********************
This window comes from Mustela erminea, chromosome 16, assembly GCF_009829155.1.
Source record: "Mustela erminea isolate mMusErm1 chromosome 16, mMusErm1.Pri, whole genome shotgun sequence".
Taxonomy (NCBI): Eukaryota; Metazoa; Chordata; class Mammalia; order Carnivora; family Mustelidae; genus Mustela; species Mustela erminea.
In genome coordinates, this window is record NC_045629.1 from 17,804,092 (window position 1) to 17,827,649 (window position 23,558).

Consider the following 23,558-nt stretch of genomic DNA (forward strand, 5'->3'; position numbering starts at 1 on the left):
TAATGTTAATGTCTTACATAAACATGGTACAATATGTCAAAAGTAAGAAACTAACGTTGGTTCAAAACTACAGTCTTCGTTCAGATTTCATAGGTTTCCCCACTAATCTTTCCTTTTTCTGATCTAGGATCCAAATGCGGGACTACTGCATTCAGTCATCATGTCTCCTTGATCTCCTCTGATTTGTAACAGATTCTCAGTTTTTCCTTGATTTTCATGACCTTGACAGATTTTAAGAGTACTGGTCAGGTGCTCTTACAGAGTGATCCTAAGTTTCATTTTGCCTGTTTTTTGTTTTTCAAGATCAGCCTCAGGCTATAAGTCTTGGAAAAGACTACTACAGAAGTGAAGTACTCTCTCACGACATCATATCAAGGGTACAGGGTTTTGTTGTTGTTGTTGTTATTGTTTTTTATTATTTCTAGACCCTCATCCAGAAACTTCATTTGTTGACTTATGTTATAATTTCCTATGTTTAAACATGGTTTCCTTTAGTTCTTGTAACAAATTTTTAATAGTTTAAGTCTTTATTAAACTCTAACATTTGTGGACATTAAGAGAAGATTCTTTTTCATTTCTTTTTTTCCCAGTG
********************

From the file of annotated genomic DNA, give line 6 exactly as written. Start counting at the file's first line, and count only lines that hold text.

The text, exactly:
TAATGTTAATGTCTTACATAAACATGGTACAATATGTCAAAAGTAAGAAACTAACGTTGGTTCAAAACTACAGTCTTCGTTCAGATTTCATAGGTTTCCCCACTAATCTTTCCTTTTTCTGATCTAGGATCCAAATGCGGGACTACTGCATTCAGTCATCATGTCTCCTTGATCTCCTCTGATTTGTAACAGATTCTCAGTTTTTCCTTGATTTTCATGACCTTGACAGATTTTAAGAGTACTGGTCAGGTGCTCTTACAGAGTGATCCTAAGTTTCATTTTGCCTGTTTTTTGTTTTTCAAGATCAGCCTCAGGCTATAAGTCTTGGAAAAGACTACTACAGAAGTGAAGTACTCTCTCACGACATCATATCAAGGGTACAGGGTTTTGTTGTTGTTGTTGTTATTGTTTTTTATTATTTCTAGACCCTCATCCAGAAACTTCATTTGTTGACTTATGTTATAATTTCCTATGTTTAAACATGGTTTCCTTTAGTTCTTGTAACAAATTTTTAATAGTTTAAGTCTTTATTAAACTCTAACATTTGTGGACATTAAGAGAAGATTCTTTTTCATTTCTTTTTTTCCCAGTG